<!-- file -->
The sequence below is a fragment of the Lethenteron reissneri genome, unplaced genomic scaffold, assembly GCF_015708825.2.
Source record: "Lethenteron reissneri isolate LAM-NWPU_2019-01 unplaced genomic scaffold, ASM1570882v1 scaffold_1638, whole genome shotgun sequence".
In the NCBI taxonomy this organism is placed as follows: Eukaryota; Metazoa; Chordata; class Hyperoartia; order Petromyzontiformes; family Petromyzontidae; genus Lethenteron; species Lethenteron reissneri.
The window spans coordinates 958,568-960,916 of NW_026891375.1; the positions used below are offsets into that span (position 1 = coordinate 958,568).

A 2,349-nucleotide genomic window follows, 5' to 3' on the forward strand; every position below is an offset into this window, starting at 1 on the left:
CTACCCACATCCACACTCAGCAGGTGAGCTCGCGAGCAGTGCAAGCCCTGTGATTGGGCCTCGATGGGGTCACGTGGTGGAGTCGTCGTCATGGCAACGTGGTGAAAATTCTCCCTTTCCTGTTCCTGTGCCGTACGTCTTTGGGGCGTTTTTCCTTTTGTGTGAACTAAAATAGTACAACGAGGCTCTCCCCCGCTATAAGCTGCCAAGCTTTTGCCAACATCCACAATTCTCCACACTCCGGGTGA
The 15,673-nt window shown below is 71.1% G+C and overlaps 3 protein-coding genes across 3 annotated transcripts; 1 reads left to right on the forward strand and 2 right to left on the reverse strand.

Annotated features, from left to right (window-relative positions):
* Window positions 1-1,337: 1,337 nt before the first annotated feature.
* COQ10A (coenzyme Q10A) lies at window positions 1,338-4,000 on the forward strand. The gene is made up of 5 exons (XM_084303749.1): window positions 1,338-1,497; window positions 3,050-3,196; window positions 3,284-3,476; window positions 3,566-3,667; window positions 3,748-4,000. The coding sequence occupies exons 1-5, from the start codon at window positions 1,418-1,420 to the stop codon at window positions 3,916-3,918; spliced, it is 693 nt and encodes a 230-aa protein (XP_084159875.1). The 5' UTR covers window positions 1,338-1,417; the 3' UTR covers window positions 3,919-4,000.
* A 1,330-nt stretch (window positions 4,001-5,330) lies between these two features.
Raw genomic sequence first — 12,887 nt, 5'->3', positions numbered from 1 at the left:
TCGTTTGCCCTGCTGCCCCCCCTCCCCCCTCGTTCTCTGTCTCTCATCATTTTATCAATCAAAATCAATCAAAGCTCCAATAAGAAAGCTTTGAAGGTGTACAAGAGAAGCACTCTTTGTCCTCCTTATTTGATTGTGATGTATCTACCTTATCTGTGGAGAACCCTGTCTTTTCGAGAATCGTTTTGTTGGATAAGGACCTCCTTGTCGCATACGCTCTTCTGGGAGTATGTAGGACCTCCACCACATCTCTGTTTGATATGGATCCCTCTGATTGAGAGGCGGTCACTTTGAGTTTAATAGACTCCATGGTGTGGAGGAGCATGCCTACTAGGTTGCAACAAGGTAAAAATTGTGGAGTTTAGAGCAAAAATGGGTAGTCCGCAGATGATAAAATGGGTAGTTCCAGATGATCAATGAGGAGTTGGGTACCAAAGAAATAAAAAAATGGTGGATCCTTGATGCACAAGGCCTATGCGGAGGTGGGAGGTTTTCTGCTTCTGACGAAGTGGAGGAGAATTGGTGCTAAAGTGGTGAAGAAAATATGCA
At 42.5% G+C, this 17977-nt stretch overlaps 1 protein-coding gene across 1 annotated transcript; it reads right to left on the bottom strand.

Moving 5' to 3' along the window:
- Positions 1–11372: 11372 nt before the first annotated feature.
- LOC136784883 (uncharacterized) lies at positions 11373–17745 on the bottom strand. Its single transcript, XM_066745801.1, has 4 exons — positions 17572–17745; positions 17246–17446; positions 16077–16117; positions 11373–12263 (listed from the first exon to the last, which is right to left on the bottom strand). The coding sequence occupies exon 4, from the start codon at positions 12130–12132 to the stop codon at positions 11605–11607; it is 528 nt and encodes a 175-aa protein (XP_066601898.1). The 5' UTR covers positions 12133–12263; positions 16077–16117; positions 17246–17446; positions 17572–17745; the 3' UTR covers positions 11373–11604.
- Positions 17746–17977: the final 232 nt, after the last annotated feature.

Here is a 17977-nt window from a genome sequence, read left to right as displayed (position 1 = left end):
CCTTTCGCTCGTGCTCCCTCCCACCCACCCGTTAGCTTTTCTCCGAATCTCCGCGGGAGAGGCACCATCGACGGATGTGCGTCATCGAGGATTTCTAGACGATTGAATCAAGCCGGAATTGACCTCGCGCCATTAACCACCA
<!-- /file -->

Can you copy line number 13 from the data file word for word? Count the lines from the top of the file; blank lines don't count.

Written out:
TCGTTTGCCCTGCTGCCCCCCCTCCCCCCTCGTTCTCTGTCTCTCATCATTTTATCAATCAAAATCAATCAAAGCTCCAATAAGAAAGCTTTGAAGGTGTACAAGAGAAGCACTCTTTGTCCTCCTTATTTGATTGTGATGTATCTACCTTATCTGTGGAGAACCCTGTCTTTTCGAGAATCGTTTTGTTGGATAAGGACCTCCTTGTCGCATACGCTCTTCTGGGAGTATGTAGGACCTCCACCACATCTCTGTTTGATATGGATCCCTCTGATTGAGAGGCGGTCACTTTGAGTTTAATAGACTCCATGGTGTGGAGGAGCATGCCTACTAGGTTGCAACAAGGTAAAAATTGTGGAGTTTAGAGCAAAAATGGGTAGTCCGCAGATGATAAAATGGGTAGTTCCAGATGATCAATGAGGAGTTGGGTACCAAAGAAATAAAAAAATGGTGGATCCTTGATGCACAAGGCCTATGCGGAGGTGGGAGGTTTTCTGCTTCTGACGAAGTGGAGGAGAATTGGTGCTAAAGTGGTGAAGAAAATATGCA